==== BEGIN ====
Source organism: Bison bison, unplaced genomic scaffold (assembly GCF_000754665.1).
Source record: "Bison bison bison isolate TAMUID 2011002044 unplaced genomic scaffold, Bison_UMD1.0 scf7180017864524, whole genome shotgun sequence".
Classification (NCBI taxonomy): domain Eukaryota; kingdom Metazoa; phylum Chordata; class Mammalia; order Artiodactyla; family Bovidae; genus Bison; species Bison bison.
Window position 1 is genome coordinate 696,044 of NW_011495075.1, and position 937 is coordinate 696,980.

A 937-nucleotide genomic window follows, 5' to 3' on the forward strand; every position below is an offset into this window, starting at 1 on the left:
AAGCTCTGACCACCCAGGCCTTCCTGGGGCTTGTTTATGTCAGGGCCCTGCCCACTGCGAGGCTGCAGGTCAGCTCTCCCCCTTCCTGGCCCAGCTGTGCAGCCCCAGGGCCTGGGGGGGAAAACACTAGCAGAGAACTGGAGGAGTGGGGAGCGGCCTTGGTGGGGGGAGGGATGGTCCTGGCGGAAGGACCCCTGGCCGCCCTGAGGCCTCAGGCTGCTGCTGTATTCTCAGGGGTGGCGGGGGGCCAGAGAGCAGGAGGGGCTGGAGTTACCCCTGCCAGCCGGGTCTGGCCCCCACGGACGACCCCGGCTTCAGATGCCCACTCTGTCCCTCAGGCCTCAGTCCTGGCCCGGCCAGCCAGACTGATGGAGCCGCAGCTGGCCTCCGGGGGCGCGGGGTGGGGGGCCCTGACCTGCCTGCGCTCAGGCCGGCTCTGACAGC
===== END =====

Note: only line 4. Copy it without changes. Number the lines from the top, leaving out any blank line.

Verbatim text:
Window position 1 is genome coordinate 696,044 of NW_011495075.1, and position 937 is coordinate 696,980.